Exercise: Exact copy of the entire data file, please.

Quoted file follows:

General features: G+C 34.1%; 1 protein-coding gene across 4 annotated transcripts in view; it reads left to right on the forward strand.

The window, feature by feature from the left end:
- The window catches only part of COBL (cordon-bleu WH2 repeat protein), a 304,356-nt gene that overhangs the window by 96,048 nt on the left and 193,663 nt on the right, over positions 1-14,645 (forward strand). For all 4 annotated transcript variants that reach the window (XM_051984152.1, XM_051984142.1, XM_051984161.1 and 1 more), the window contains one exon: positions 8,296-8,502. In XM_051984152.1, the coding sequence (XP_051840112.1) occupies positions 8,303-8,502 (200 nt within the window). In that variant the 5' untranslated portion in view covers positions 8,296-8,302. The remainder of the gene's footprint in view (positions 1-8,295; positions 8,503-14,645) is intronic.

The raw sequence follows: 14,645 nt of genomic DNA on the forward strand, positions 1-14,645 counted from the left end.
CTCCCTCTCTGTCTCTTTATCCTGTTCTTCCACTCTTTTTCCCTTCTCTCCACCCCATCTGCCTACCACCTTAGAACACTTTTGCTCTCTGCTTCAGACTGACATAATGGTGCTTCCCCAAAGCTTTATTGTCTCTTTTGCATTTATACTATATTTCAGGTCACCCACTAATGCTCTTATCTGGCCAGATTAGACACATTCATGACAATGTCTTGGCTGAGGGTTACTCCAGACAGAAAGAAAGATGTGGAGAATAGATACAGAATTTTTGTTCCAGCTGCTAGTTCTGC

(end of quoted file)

General features: G+C 34.1%; 1 protein-coding gene across 4 annotated transcripts in view; it reads left to right on the forward strand.

The window, feature by feature from the left end:
- The window catches only part of COBL (cordon-bleu WH2 repeat protein), a 304,356-nt gene that overhangs the window by 96,048 nt on the left and 193,663 nt on the right, over positions 1-14,645 (forward strand). For all 4 annotated transcript variants that reach the window (XM_051984152.1, XM_051984142.1, XM_051984161.1 and 1 more), the window contains one exon: positions 8,296-8,502. In XM_051984152.1, the coding sequence (XP_051840112.1) occupies positions 8,303-8,502 (200 nt within the window). In that variant the 5' untranslated portion in view covers positions 8,296-8,302. The remainder of the gene's footprint in view (positions 1-8,295; positions 8,503-14,645) is intronic.

The raw sequence follows: 14,645 nt of genomic DNA on the forward strand, positions 1-14,645 counted from the left end.
CTCCCTCTCTGTCTCTTTATCCTGTTCTTCCACTCTTTTTCCCTTCTCTCCACCCCATCTGCCTACCACCTTAGAACACTTTTGCTCTCTGCTTCAGACTGACATAATGGTGCTTCCCCAAAGCTTTATTGTCTCTTTTGCATTTATACTATATTTCAGGTCACCCACTAATGCTCTTATCTGGCCAGATTAGACACATTCATGACAATGTCTTGGCTGAGGGTTACTCCAGACAGAAAGAAAGATGTGGAGAATAGATACAGAATTTTTGTTCCAGCTGCTAGTTCTGC